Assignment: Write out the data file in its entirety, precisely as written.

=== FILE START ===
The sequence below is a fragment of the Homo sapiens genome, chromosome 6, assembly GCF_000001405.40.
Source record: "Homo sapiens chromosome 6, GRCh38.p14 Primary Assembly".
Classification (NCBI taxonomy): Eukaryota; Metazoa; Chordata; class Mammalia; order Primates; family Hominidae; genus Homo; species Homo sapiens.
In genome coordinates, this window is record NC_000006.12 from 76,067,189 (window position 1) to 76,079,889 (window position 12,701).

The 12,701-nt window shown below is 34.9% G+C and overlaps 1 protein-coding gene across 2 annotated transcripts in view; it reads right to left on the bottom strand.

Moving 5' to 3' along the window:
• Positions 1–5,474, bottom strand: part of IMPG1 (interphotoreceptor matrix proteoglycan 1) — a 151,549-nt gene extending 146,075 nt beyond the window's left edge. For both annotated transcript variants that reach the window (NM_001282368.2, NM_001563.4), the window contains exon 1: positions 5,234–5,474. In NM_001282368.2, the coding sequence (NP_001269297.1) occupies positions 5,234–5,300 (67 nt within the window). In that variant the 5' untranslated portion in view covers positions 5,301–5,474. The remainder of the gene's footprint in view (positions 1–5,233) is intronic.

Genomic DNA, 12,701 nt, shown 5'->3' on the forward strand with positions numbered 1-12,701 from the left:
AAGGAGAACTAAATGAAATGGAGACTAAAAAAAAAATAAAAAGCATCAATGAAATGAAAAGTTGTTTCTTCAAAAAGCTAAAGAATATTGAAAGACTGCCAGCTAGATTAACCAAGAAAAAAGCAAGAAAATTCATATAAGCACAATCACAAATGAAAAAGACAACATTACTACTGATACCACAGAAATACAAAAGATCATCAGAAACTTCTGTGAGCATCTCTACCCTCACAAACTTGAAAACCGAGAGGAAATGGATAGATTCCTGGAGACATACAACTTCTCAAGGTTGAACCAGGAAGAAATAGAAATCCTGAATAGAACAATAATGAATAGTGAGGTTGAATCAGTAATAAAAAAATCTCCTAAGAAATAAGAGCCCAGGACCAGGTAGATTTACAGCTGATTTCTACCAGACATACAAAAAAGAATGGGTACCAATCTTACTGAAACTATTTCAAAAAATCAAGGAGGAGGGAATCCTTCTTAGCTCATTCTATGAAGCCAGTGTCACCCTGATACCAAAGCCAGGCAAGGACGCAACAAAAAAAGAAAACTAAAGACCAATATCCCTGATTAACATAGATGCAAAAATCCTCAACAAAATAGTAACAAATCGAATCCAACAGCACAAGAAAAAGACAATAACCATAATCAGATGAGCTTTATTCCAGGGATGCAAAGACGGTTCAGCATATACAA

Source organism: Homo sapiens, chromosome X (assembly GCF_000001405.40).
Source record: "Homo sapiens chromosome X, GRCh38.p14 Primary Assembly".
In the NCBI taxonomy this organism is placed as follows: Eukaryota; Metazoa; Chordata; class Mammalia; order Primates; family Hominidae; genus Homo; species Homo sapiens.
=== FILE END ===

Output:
The sequence below is a fragment of the Homo sapiens genome, chromosome 6, assembly GCF_000001405.40.
Source record: "Homo sapiens chromosome 6, GRCh38.p14 Primary Assembly".
Classification (NCBI taxonomy): Eukaryota; Metazoa; Chordata; class Mammalia; order Primates; family Hominidae; genus Homo; species Homo sapiens.
In genome coordinates, this window is record NC_000006.12 from 76,067,189 (window position 1) to 76,079,889 (window position 12,701).

The 12,701-nt window shown below is 34.9% G+C and overlaps 1 protein-coding gene across 2 annotated transcripts in view; it reads right to left on the bottom strand.

Moving 5' to 3' along the window:
• Positions 1–5,474, bottom strand: part of IMPG1 (interphotoreceptor matrix proteoglycan 1) — a 151,549-nt gene extending 146,075 nt beyond the window's left edge. For both annotated transcript variants that reach the window (NM_001282368.2, NM_001563.4), the window contains exon 1: positions 5,234–5,474. In NM_001282368.2, the coding sequence (NP_001269297.1) occupies positions 5,234–5,300 (67 nt within the window). In that variant the 5' untranslated portion in view covers positions 5,301–5,474. The remainder of the gene's footprint in view (positions 1–5,233) is intronic.

Genomic DNA, 12,701 nt, shown 5'->3' on the forward strand with positions numbered 1-12,701 from the left:
AAGGAGAACTAAATGAAATGGAGACTAAAAAAAAAATAAAAAGCATCAATGAAATGAAAAGTTGTTTCTTCAAAAAGCTAAAGAATATTGAAAGACTGCCAGCTAGATTAACCAAGAAAAAAGCAAGAAAATTCATATAAGCACAATCACAAATGAAAAAGACAACATTACTACTGATACCACAGAAATACAAAAGATCATCAGAAACTTCTGTGAGCATCTCTACCCTCACAAACTTGAAAACCGAGAGGAAATGGATAGATTCCTGGAGACATACAACTTCTCAAGGTTGAACCAGGAAGAAATAGAAATCCTGAATAGAACAATAATGAATAGTGAGGTTGAATCAGTAATAAAAAAATCTCCTAAGAAATAAGAGCCCAGGACCAGGTAGATTTACAGCTGATTTCTACCAGACATACAAAAAAGAATGGGTACCAATCTTACTGAAACTATTTCAAAAAATCAAGGAGGAGGGAATCCTTCTTAGCTCATTCTATGAAGCCAGTGTCACCCTGATACCAAAGCCAGGCAAGGACGCAACAAAAAAAGAAAACTAAAGACCAATATCCCTGATTAACATAGATGCAAAAATCCTCAACAAAATAGTAACAAATCGAATCCAACAGCACAAGAAAAAGACAATAACCATAATCAGATGAGCTTTATTCCAGGGATGCAAAGACGGTTCAGCATATACAA

Source organism: Homo sapiens, chromosome X (assembly GCF_000001405.40).
Source record: "Homo sapiens chromosome X, GRCh38.p14 Primary Assembly".
In the NCBI taxonomy this organism is placed as follows: Eukaryota; Metazoa; Chordata; class Mammalia; order Primates; family Hominidae; genus Homo; species Homo sapiens.